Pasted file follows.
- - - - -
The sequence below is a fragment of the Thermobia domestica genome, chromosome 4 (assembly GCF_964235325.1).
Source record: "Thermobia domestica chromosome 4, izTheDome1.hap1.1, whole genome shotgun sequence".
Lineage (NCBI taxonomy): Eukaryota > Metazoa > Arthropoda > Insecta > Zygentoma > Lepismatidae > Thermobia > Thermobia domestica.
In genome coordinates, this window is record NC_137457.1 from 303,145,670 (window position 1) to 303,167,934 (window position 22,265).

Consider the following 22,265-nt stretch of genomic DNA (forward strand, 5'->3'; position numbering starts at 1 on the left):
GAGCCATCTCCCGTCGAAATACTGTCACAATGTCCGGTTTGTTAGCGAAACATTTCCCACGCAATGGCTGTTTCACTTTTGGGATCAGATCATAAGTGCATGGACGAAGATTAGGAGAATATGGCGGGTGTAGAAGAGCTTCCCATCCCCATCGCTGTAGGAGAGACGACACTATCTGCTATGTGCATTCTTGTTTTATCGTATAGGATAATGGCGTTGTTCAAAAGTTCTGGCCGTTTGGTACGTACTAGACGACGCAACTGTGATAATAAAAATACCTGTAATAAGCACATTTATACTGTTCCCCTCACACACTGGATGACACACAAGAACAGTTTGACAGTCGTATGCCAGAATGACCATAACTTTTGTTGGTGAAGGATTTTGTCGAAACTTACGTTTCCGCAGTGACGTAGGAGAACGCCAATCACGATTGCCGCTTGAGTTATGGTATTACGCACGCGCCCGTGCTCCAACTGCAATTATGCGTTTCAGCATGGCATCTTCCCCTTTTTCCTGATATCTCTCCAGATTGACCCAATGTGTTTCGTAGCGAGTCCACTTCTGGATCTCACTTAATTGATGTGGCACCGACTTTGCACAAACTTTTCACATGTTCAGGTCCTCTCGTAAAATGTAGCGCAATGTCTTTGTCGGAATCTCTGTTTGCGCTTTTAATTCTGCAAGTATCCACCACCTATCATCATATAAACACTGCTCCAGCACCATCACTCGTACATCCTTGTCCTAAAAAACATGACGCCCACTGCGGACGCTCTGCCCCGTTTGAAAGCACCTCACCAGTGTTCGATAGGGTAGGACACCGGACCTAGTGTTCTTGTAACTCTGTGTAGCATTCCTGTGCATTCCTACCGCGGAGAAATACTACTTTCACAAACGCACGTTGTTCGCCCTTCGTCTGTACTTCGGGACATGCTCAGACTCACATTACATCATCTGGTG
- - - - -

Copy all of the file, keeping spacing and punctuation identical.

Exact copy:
The sequence below is a fragment of the Thermobia domestica genome, chromosome 4 (assembly GCF_964235325.1).
Source record: "Thermobia domestica chromosome 4, izTheDome1.hap1.1, whole genome shotgun sequence".
Lineage (NCBI taxonomy): Eukaryota > Metazoa > Arthropoda > Insecta > Zygentoma > Lepismatidae > Thermobia > Thermobia domestica.
In genome coordinates, this window is record NC_137457.1 from 303,145,670 (window position 1) to 303,167,934 (window position 22,265).

Consider the following 22,265-nt stretch of genomic DNA (forward strand, 5'->3'; position numbering starts at 1 on the left):
GAGCCATCTCCCGTCGAAATACTGTCACAATGTCCGGTTTGTTAGCGAAACATTTCCCACGCAATGGCTGTTTCACTTTTGGGATCAGATCATAAGTGCATGGACGAAGATTAGGAGAATATGGCGGGTGTAGAAGAGCTTCCCATCCCCATCGCTGTAGGAGAGACGACACTATCTGCTATGTGCATTCTTGTTTTATCGTATAGGATAATGGCGTTGTTCAAAAGTTCTGGCCGTTTGGTACGTACTAGACGACGCAACTGTGATAATAAAAATACCTGTAATAAGCACATTTATACTGTTCCCCTCACACACTGGATGACACACAAGAACAGTTTGACAGTCGTATGCCAGAATGACCATAACTTTTGTTGGTGAAGGATTTTGTCGAAACTTACGTTTCCGCAGTGACGTAGGAGAACGCCAATCACGATTGCCGCTTGAGTTATGGTATTACGCACGCGCCCGTGCTCCAACTGCAATTATGCGTTTCAGCATGGCATCTTCCCCTTTTTCCTGATATCTCTCCAGATTGACCCAATGTGTTTCGTAGCGAGTCCACTTCTGGATCTCACTTAATTGATGTGGCACCGACTTTGCACAAACTTTTCACATGTTCAGGTCCTCTCGTAAAATGTAGCGCAATGTCTTTGTCGGAATCTCTGTTTGCGCTTTTAATTCTGCAAGTATCCACCACCTATCATCATATAAACACTGCTCCAGCACCATCACTCGTACATCCTTGTCCTAAAAAACATGACGCCCACTGCGGACGCTCTGCCCCGTTTGAAAGCACCTCACCAGTGTTCGATAGGGTAGGACACCGGACCTAGTGTTCTTGTAACTCTGTGTAGCATTCCTGTGCATTCCTACCGCGGAGAAATACTACTTTCACAAACGCACGTTGTTCGCCCTTCGTCTGTACTTCGGGACATGCTCAGACTCACATTACATCATCTGGTG